Once upon a time a man stood over a hole in the ground — not an ordinary hole, but a musical hole. For hundreds of years talented musicians had heard new sounds and notes come from deep within and had been inspired. Even though the man was musically gifted, he heard nothing.
"No one who has gone down has come back sane. Why should I be any different? I shall be one note short of an octave."
After an hour of listening he lowered a rope and climbed down. Inside the hole he found a chamber with eight doors. He strained to listen at the first door. There was a combination of notes and sounds that the world of music had not yet conceived, beautiful tones and melodies. His hand clutched the handle, but did not open the door.
"What if death is playing behind this door? What a sweet way to die. But I’ll not open it until I’ve listened to every door."
The music behind each door was more elegant and marvelous than the one before and the temptation to hear the fullness of the sound became stronger and stronger. He crawled over to the final door and listened. The faint music described how he felt to be — who he was. He could not help himself, it was deeper and more inspiring than he could withstand, he opened the door and staggered inside. He was in a dark tunnel surrounded by fibrous membrane, the door vanished behind him. The song surrounded him, entered him, lifted him up and out of himself.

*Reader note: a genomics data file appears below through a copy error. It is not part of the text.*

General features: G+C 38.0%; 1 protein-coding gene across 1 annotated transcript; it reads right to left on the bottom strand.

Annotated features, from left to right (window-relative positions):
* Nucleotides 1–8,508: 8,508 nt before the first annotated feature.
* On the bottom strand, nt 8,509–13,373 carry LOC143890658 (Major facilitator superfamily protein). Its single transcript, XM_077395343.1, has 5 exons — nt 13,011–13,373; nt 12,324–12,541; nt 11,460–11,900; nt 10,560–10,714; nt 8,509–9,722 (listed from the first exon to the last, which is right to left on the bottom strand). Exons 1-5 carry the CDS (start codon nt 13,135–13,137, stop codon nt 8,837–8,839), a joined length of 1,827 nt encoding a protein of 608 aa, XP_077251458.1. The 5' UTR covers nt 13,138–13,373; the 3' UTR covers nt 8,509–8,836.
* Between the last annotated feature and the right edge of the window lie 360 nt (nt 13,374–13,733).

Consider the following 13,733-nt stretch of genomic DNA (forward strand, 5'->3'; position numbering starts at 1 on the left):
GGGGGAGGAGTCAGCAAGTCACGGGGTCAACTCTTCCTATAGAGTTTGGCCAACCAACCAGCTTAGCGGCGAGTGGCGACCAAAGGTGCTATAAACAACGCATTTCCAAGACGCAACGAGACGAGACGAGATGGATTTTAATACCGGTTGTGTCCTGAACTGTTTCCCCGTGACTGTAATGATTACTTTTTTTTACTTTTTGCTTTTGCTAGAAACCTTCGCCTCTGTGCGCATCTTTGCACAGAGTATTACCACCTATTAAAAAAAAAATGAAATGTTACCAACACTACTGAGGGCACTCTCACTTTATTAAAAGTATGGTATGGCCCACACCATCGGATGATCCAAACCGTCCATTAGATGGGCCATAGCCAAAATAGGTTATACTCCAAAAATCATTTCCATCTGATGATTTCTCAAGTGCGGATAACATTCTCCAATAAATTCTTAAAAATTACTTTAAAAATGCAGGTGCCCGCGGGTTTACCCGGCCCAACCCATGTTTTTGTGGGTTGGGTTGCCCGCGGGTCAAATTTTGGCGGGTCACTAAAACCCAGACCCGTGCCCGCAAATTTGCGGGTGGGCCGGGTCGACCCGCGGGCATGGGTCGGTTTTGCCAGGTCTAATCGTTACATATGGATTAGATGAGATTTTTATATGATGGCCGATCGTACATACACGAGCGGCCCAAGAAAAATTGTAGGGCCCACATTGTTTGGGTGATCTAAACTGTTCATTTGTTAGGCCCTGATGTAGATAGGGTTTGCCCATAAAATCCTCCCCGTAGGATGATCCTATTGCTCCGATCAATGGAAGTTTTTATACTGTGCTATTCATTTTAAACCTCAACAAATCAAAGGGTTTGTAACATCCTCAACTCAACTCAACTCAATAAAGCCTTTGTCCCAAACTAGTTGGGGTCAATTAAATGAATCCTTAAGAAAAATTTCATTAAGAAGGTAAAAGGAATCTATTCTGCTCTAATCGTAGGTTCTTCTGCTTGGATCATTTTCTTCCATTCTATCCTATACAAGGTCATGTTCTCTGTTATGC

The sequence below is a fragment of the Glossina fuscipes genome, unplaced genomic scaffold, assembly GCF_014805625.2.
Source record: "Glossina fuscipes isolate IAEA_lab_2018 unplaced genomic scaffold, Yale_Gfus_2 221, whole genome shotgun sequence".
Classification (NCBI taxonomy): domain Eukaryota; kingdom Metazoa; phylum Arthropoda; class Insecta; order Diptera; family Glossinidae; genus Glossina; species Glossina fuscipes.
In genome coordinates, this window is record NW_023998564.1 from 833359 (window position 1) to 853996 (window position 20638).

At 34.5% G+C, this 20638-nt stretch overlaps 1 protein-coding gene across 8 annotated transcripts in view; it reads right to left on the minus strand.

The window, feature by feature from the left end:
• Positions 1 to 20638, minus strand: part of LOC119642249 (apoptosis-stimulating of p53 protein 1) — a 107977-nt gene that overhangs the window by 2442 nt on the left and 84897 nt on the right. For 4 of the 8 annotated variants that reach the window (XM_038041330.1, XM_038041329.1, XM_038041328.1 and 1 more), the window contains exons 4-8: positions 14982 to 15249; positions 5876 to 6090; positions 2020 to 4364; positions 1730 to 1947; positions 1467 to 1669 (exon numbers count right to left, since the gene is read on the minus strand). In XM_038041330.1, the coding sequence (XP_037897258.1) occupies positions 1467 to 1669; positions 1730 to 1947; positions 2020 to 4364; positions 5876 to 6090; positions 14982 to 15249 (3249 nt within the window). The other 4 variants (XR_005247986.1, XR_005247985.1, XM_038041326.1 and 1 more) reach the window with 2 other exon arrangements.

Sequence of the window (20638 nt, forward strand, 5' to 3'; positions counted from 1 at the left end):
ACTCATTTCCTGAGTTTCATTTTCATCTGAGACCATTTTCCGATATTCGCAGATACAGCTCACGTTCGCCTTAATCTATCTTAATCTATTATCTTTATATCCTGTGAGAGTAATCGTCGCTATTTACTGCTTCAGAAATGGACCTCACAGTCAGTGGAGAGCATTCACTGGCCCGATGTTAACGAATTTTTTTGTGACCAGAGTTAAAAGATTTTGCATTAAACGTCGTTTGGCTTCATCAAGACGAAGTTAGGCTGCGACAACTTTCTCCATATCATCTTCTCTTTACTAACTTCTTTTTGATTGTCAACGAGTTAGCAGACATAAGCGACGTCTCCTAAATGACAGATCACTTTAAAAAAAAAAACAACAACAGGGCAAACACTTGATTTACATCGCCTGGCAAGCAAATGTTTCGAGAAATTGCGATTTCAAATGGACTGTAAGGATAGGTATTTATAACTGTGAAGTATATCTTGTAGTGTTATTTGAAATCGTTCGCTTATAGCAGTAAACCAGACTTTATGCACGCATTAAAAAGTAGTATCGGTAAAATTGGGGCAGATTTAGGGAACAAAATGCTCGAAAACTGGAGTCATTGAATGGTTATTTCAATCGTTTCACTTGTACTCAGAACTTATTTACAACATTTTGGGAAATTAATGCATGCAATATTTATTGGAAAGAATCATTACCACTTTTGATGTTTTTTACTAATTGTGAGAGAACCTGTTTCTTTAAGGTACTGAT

Then after all of time or no time at all the music stopped and he fell to the ground. A door opened at the far end of the tunnel. After much weeping and searching the man dragged himself out of the darkness into the brightness of the day. He looked back at the tunnel, but there was nothing but a blank rock face, no sign of a door.
"I have heard the music and I am sane."
He got to his feet, dusted himself off and walked back towards the town he came from. He whistled, but he could not find the right note. He hummed, but he could not catch the right tune.
"I heard it. It’s inside of me, yet I can not quite grasp it. I have never forgotten a tune in my life."
He tried to sing, but shook his head after a few notes.
"It’s like not being able to remember the name of someone you grew up with."
He whistled again, through two octaves of notes and stopped.
"It’s like not being able to find the flute you’re holding. I can not remember the tune and yet its vastness fills me."
He tried to hum other tunes he had sung and played his whole life, but after a few notes he stopped.
"Unnatural. Contrived. Everything else sounds wrong compared. There is no music."
He walked on muttering and singing to himself. The people in the town asked him, “what is wrong?”
"I can not remember. Everything is wrong."
The people on the road asked him, “what is wrong?”
"I can not hear it. I can not sing it."
Other musicians asked him as they played, “what is wrong?”
"That is no music."
His clothes turned to rags. His body became thin and wasted. With death’s fingers around his throat he finally rasped the forgotten melody.